da brother’s gonna work it out – The Yorkshire Ranter on Tony Blair’s support for Hosni Mubarak
A True Story of Daily Mail Lies – And finally, something that’s not about Egypt, but is the sad truth about how some of our media operate (via)

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Want to stop Tony Blair becoming President of the Council of the European Union? Well, if you’re not one of the 27 leaders in the Council who’ll make the decision (and if you are, please leave a comment) you don’t get a say in the process, so tough.

However, you can sign a petition here that already has over 30,000 people from across the EU opposing his appointment. There’s also one here on the Number 10 website, asking Gordon Brown to stop him though expecting that to happen seems an exercise in futility, though it might get some press interest if it could rise up the list of popular petitions.

And if you’re on Twitter, it looks like the hashtag of choice for this is either #stopblair, #no2blair or my suggestion of #noblair.

And for the record, I think there are good points to the creation of a permanent President and Foreign Minister, though there are flaws in the process by which they’re appointed. However, given the attitude Blair showed to international co-operation over Iraq, I think he’s spectacularly unsuited to the role and appointing him would cause great damage to the EU.

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I suppose I should be glad that my gym gives out free copies of the Daily Mail, because if they hadn’t, I’d never have known that they were posing the question of ‘Should Britain invade Zimbabwe?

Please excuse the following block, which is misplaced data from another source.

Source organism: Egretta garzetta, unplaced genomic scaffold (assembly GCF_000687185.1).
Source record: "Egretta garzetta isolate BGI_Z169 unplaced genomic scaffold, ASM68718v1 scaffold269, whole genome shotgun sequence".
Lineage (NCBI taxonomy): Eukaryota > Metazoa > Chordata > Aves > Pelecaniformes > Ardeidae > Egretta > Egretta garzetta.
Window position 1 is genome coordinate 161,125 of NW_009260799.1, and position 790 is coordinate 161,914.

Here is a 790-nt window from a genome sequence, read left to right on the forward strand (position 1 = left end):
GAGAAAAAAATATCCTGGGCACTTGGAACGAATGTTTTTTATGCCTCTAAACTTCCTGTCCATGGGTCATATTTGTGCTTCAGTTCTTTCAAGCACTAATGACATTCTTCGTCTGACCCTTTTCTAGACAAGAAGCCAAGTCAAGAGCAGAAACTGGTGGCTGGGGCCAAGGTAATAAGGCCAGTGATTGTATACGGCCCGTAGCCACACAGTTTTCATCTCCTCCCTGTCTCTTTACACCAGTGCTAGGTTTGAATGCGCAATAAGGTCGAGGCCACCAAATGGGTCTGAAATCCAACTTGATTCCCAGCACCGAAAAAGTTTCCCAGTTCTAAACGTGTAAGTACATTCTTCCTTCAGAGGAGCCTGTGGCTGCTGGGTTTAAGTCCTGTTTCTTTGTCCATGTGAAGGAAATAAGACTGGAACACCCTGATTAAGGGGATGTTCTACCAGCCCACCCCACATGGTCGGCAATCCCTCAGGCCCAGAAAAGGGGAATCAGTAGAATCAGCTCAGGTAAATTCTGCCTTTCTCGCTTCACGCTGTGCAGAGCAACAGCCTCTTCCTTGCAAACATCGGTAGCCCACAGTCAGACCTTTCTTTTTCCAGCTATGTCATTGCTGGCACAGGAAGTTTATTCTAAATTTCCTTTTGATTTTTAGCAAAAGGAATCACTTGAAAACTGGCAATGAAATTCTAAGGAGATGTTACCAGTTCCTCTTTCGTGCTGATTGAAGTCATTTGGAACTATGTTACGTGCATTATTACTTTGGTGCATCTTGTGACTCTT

For those of you wondering what might happen if Britain was to invade Zimbabwe, you’ll be glad to hear that everything goes wonderfully well and the whole thing’s over within a couple of hours, as soon as the Paras have arrested Mugabe and Trevor Phillips has been brought in to run the country instead. No, that last bit is seriously in there, which perhaps indicates that Richard Littlejohn is trying to earn himself a few extra pennies by working as a sub-editor on Friday nights.

Of course, the Mail knows this invasion would be easy because it has an expert source advising it on the feasibility of an invasion of Zimbabwe. Yes, occupying a similar place in the rankings of global military experts as Trevor Phillips does in the list of ‘people likely to be placed in charge of an African country’, the Mail has found ‘Graham’, a former Rhodesian SAS officer who wins this week’s Ahmed Chalabi Flowers and Cheering Crowds Award for telling us that invading Zimbabwe would be ‘a piece of piss’.

Of course, the reason for this piece of bizarre Daily Mail war-gaming – and, perhaps, why they’re not as ridiculously gung-ho about the idea of sending Our Boys off to tackle Mugabe as you might have expected them to be – is Tony Blair telling the world that retirement hasn’t dulled his desire for invading small and seemingly easily-defeatable countries. (As long as it’s not him doing any of the actual invading, of course). Showing that his talent for encapsulating the banality of evil in a simple soundbite hasn’t left him either, he tells us:

My idea of foreign policy is that if you can do something, you should do it.

So let us hope that Kim Jong-Il never decides to take a crash course in the Blair Method of Foreign Relations, where it seems possessing an ability requires it use regardless of other considerations. But, I’m sure that when the historians of the future look back on the last decade or so, that will be yet another utterance from Tony that will generate year upon year of heated debate as they wonder just how a man who could utter such statements was ever taken seriously.

But, we can hope for one thing – if Blair truly believes that those who can should, then he surely can’t complain when a country that can arrest him and put him on trial does so. Indeed, given his words, he’ll likely be disappointed with them if they choose not to do so.